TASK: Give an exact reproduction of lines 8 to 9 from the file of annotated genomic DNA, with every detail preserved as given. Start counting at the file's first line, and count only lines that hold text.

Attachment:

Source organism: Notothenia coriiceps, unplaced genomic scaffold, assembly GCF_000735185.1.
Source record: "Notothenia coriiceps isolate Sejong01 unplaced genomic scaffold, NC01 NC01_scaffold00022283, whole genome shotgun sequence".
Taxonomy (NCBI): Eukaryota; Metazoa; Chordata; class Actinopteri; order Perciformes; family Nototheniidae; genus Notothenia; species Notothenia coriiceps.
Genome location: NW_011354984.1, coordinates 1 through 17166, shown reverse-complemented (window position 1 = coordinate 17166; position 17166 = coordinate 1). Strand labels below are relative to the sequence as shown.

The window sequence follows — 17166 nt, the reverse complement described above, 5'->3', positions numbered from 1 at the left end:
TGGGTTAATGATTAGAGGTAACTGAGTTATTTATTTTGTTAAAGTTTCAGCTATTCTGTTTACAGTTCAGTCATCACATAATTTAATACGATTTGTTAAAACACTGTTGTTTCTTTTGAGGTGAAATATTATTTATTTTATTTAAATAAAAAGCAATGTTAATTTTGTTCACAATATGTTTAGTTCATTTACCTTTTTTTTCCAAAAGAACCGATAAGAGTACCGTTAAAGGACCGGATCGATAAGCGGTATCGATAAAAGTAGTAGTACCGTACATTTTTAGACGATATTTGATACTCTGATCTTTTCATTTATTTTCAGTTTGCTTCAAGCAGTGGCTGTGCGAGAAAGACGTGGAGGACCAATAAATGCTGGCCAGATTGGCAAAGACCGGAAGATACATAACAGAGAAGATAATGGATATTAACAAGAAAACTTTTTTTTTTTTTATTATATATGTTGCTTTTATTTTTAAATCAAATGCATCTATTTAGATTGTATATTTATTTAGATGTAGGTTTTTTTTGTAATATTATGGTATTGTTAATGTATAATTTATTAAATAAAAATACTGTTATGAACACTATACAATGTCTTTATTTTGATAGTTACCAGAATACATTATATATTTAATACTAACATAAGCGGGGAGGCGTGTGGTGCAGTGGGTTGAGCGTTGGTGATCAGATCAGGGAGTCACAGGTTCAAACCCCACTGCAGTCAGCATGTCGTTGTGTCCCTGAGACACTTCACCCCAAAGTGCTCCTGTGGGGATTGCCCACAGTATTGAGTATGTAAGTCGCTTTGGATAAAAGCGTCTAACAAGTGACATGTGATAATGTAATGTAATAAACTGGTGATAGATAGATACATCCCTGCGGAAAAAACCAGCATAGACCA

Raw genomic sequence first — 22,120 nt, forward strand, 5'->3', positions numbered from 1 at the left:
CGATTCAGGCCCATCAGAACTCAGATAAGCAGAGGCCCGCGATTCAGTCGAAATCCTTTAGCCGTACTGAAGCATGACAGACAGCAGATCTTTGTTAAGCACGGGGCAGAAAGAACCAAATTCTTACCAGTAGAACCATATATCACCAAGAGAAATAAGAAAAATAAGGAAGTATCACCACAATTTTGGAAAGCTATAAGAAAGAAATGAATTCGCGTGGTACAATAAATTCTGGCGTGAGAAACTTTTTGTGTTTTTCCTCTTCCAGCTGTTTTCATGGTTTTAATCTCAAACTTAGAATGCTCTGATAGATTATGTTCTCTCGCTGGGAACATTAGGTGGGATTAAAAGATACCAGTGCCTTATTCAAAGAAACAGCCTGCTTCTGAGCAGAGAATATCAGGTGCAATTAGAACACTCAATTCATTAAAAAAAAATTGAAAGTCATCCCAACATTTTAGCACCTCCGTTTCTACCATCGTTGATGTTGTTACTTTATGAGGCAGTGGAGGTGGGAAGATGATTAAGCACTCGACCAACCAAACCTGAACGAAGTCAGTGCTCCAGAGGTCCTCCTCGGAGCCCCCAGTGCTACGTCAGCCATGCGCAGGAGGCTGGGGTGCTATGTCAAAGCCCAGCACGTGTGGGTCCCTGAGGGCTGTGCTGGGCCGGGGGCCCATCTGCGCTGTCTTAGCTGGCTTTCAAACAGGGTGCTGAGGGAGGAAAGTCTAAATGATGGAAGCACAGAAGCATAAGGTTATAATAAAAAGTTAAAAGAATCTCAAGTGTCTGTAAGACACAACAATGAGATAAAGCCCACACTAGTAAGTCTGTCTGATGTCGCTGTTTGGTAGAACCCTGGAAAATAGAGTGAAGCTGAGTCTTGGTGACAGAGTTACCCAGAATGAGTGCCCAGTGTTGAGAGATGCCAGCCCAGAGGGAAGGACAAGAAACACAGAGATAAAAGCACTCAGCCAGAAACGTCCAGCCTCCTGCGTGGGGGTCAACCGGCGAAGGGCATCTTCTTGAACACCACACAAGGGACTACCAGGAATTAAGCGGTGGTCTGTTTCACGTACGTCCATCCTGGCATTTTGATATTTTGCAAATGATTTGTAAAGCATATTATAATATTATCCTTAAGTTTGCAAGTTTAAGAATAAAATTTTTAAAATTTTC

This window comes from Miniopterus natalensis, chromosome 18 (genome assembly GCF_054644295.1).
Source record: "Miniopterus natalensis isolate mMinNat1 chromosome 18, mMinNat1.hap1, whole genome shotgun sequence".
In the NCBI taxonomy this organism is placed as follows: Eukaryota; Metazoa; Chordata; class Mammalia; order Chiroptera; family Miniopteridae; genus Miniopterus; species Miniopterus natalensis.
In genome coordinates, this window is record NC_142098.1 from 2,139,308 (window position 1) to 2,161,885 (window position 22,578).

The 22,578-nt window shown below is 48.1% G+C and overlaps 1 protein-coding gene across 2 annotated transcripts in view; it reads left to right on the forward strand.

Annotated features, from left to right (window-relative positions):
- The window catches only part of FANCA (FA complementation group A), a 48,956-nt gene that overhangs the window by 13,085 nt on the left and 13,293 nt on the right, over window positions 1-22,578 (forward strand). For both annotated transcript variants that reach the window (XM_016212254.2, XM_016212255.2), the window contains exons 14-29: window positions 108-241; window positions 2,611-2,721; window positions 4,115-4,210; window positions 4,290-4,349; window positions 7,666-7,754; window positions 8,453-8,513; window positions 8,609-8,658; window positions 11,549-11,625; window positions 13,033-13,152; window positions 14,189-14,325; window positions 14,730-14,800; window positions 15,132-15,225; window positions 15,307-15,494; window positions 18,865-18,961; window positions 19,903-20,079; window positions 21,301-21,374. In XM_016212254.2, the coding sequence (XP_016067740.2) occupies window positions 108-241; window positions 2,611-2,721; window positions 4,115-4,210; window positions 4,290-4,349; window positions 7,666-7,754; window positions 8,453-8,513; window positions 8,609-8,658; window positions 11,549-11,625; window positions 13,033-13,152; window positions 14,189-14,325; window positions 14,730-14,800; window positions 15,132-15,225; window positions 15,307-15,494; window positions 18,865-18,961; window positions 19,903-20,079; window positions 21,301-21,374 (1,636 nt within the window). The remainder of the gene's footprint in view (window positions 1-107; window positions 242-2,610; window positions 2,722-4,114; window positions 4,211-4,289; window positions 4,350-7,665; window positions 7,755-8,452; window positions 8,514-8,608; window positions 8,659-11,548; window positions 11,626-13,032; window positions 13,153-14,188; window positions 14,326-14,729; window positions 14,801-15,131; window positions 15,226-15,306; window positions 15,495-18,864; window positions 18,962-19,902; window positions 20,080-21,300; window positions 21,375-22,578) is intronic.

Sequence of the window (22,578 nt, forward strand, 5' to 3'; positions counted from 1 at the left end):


CGATTCAGGCCCATCAGAACTCAGATAAGCAGAGGCCCGCGATTCAGTCGAAATCCTTTAGCCGTACTGAAGCATGACAGACAGCAGATCTTTGTTAAGCACGGGGCAGAAAGAACCAAATTCTTACCAGTAGAACCATATATCACCAAGAGAAATAAGAAAAATAAGGAAGTATCACCACAATTTTGGAAAGCTATAAGAAAGAAATGAATTCGCGTGGTACAATAAATTCTGGCGTGAGAAACTTTTTGTGTTTTTCCTCTTCCAGCTGTTTTCATGGTTTTAATCTCAAACTTAGAATGCTCTGATAGATTATGTTCTCTCGCTGGGAACATTAGGTGGGATTAAAAGATACCAGTGCCTTATTCAAAGAAACAGCCTGCTTCTGAGCAGAGAATATCAGGTGCAATTAGAACACTCAATTCATTAAAAAAAAATTGAAAGTCATCCCAACATTTTAGCACCTCCGTTTCTACCATCGTTGATGTTGTTACTTTATGAGGCAGTGGAGGTGGGAAGATGATTAAGCACTCGACCAACCAAACCTGAACGAAGTCAGTGCTCCAGAGGTCCTCCTCGGAGCCCCCAGTGCTACGTCAGCCATGCGCAGGAGGCTGGGGTGCTATGTCAAAGCCCAGCACGTGTGGGTCCCTGAGGGCTGTGCTGGGCCGGGGGCCCATCTGCGCTGTCTTAGCTGGCTTTCAAACAGGGTGCTGAGGGAGGAAAGTCTAAATGATGGAAGCACAGAAGCATAAGGTTATAATAAAAAGTTAAAAGAATCTCAAGTGTCTGTAAGACACAACAATGAGATAAAGCCCACACTAGTAAGTCTGTCTGATGTCGCTGTTTGGTAGAACCCTGGAAAATAGAGTGAAGCTGAGTCTTGGTGACAGAGTTACCCAGAATGAGTGCCCAGTGTTGAGAGATGCCAGCCCAGAGGGAAGGACAAGAAACACAGAGATAAAAGCACTCAGCCAGAAACGTCCAGCCTCCTGCGTGGGGGTCAACCGGCGAAGGGCATCTTCTTGAACACCACACAAGGGACTACCAGGAATTAAGCGGTGGTCTGTTTCACGTACGTCCATCCTGGCATTTTGATATTTTGCAAATGATTTGTAAAGCATATTATAATATTATCCTTAAGTTTGCAAGTTTAAGAATAAAATTTTTAAAATTTTC

This window comes from Miniopterus natalensis, chromosome 18 (genome assembly GCF_054644295.1).